In the last entry I said that there were three basic things that determined exposure: shutter speed, aperture, and ISO. Shutter speed is the first thing we’ll discuss, since it’s easy to understand and its effects are obvious and intuitive.
As I explained in a six-year-olds view of your camera, there’s a sensor at the back of the camera that records light. This sensor is jam-packed with light-sensitive gnomes who do nothing but wait for light to hit them and then record whatever light they see. Most of the time these gnomes are very bored, because there’s a curtain in front of them that blocks out all the light. That curtain is called the shutter.
When you press the button on your camera to take a picture, the shutter opens briefly (or usually briefly, at least) and then closes again. While the shutter is open, light falls on the sensor gnomes and they excitedly write down what they see. In scientific terms we call this taking a picture.
If the shutter is open for a long time, a lot of light hits the sensor gnomes. If it’s only open briefly, the gnomes get correspondingly less light. The amount of time the shutter is open is called, amazingly enough, the shutter speed.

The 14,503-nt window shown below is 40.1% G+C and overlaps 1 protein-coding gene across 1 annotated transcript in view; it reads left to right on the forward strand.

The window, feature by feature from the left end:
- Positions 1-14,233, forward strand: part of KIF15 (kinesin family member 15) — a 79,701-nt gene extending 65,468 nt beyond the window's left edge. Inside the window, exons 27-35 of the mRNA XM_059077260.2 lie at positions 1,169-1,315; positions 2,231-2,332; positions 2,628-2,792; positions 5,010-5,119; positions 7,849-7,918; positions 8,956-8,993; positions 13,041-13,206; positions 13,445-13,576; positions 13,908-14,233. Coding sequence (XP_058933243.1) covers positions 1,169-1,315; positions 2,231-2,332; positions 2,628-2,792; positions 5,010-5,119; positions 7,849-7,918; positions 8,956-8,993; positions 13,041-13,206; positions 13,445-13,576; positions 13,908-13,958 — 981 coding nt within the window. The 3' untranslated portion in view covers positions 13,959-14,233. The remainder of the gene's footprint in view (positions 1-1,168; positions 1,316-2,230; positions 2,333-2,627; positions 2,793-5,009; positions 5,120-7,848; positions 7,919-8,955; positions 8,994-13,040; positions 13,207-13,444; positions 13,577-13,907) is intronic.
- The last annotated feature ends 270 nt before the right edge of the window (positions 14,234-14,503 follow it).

Shutter speed is expressed in fractions of a second, and is most commonly in the range of about 1/30 sec to 1/500 sec, though it can range from many seconds up to the maximum speed of your camera– frequently 1/2000 or 1/4000 of a second. Your camera may identify the shutter speed that way, but more commonly it will only use the lower number. On my Canon, shutter speeds are displayed as 30, 100, 500, etc. Those mean 1/30, 1/100, and 1/500 second respectively. For slower shutter speeds, my Canon uses a slightly different display: 1/4 sec is displayed as 4, but then it goes to 0”3, which means .3 seconds, then 0”4, 0”5, 0”6, 0”8, 1”, etc. 1” is one second, of course. From there it keeps climbing up to 30”, which is 30 seconds.
The neat thing about shutter speed is that it can be used to display motion in your photographs. If you use a really fast shutter speed, you freeze whatever action is happening. Using a slow shutter speed will let you capture motion blur.
In order to illustrate this, I stuck my camera on a tripod and took a series of photos. I used a glow poi (a light-up ball on a string) and spun it in circles while taking a sequence of pictures at different shutter speeds. In the first picture, taken at 1/8 of a second, you can clearly see the motion of the ball as it sweeps around its arc.
At 1/15 of a second, there’s still motion but less of the arc is visible. At 1/125 sec the ball just looks like a blur, and finally at 1/500 sec the ball is completely frozen in its tracks.
That’s how shutter speed works, in a nutshell. Next, we’ll see some real-world examples of why you might want to use a specific shutter speed.
Next lesson: Shutter speed, why you care